Non-Financial Debt Is The ‘Rotten Core’ Of EU Economy: Lombard Street

Non-Financial Debt Is The ‘Rotten Core’ Of EU Economy: Lombard Street

Deleveraging is taking place across the EU, so the story goes, with some countries more aggressively shedding debt than others. But even where this is true, the deleveraging story only really applies to the financial sector. Private, non-financial debt as a percentage of GDP has continued to grow in most EU countries, and according to Jamie Dannhauser of Lombard Street Research it is the rotten core of the Eurozone that threatens to drag everything else down with it.

Increase in non-financial debt

“Private non-financial sector debt has increased dramatically relative to GDP across the advanced world over the last thirty years, but especially since the late 1990s,” writes Dannhauser. “In the eurozone, excessive debts are more pervasive and more threatening in the non-financial business sector – this is where the rotten heart of Europe is to be found.”

private non-financial debt AME

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change in nonfinancial debt to gdp

Spain safe from growth in non-financial debt

Non-financial debt grew rapidly in the run up to the crisis and has continued to rise in every European country except Spain, and there only because the pre-crisis levels had hit such ridiculous heights. There are only a couple of ways to deal with such monumental levels of debt, and Dannhauser thinks most of them are impractical. The first is default, but it’s clear that as long as no country leaves the Eurozone default won’t be allowed because of the effects it has on the rest of the monetary union. Deleveraging normally inhibits growth and appears not to be happening anyways.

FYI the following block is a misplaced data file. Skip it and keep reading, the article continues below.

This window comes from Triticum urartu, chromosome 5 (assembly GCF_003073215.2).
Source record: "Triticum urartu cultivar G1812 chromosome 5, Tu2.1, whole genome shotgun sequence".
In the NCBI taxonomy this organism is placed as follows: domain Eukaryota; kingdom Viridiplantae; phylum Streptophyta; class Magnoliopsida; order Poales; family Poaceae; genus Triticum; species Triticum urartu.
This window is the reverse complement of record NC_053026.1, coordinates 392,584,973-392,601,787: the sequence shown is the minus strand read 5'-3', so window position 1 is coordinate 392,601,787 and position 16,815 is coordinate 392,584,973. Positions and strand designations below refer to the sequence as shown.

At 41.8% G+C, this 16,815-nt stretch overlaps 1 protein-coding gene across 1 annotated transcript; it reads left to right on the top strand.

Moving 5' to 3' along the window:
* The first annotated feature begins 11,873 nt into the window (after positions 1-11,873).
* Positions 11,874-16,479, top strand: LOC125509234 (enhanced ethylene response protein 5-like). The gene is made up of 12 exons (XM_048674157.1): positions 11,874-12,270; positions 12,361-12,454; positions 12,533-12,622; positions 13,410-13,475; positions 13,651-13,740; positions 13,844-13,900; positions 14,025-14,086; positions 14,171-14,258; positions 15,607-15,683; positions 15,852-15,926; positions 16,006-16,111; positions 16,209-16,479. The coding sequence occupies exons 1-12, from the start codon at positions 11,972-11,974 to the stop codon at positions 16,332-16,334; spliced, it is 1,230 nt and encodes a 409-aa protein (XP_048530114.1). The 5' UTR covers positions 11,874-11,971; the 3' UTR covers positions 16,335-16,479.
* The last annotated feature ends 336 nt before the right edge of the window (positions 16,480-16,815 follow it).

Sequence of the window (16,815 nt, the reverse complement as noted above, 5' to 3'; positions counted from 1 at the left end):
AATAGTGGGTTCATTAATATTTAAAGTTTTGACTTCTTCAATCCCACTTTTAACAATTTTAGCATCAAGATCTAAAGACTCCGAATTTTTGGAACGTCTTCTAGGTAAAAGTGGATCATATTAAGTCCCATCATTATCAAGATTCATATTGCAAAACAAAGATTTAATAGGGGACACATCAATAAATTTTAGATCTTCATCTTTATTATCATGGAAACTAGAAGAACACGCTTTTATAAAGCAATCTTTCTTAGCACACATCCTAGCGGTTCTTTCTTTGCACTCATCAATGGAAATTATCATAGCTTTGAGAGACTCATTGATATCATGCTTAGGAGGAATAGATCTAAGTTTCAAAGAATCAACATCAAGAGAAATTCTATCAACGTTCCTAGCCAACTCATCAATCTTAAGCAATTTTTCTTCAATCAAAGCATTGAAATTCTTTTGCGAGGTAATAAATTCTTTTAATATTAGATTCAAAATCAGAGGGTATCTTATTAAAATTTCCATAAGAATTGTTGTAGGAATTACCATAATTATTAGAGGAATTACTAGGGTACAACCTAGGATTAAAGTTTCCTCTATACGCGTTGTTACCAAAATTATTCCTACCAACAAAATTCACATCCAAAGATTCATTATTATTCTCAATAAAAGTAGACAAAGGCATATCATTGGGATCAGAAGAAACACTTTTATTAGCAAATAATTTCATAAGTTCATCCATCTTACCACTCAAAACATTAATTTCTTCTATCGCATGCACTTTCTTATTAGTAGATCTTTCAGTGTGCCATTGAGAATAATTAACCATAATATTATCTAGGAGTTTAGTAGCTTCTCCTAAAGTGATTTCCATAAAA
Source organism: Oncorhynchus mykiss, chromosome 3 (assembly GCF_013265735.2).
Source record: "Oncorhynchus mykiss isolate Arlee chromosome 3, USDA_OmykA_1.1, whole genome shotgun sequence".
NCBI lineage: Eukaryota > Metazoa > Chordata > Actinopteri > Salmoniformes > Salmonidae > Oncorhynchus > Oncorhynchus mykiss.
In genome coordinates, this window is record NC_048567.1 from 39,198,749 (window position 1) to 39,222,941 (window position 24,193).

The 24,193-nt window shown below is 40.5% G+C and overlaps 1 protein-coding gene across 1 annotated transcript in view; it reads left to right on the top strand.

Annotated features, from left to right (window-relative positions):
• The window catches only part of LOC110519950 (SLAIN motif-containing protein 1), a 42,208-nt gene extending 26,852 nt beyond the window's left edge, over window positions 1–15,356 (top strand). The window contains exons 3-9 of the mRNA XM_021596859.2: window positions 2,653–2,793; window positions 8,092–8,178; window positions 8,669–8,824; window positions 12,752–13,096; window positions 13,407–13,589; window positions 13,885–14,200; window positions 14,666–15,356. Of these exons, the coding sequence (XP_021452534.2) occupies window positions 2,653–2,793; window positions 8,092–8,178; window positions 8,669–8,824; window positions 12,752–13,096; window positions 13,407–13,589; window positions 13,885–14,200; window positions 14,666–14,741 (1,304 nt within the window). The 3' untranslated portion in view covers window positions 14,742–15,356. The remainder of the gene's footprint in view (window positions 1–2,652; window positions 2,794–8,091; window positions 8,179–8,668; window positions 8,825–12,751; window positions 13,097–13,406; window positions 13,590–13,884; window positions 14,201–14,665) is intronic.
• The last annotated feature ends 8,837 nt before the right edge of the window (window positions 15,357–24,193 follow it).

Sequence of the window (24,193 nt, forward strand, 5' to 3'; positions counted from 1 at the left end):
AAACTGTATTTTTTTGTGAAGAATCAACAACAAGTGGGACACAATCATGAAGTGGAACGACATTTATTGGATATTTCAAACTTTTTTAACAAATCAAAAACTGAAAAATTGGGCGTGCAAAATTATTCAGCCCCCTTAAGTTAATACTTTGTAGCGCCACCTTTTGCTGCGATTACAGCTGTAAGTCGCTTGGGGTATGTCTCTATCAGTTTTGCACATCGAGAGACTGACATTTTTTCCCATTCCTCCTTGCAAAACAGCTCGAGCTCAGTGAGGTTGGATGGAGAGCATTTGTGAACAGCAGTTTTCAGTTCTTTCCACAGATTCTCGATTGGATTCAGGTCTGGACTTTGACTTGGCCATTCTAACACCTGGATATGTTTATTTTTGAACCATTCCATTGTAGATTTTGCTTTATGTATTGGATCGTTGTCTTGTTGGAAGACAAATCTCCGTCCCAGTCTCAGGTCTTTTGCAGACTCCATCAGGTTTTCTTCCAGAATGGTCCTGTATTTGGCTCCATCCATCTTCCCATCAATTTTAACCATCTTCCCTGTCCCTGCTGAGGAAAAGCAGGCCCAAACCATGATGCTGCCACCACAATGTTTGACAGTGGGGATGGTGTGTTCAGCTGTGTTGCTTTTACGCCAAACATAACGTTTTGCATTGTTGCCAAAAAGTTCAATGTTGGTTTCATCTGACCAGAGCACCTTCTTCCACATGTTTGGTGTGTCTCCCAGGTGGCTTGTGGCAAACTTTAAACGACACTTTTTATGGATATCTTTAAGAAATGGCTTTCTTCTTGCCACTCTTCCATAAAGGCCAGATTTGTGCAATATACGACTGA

Japan’s deflationary trap

The other option is devaluation, but this risks falling into the deflationary trap that Japan has spent the last twenty trying to get out of. “Japan’s experience since the early 1990s is a testament to the long-term damage that unresolved private sector debt problems can do to economic growth and investment returns,” writes Dannhauser. “The eurozone seems highly unlikely to escape this curse: no viable mechanism within EMU exists to deal with such extreme debt problems successfully; the political will to create one is lacking.”

According to Dannhauser, the EU is looking at as much as a decade of sustained deleveraging to fix its balance sheet, and the benefits of this correction won’t be felt from years to come, and that’s only if politicians are able to persuade voters to keep such painful policies in place. If his outlook is right, what may be more likely is the slow decline of Eurozone economies until some member states are eventually forced out.

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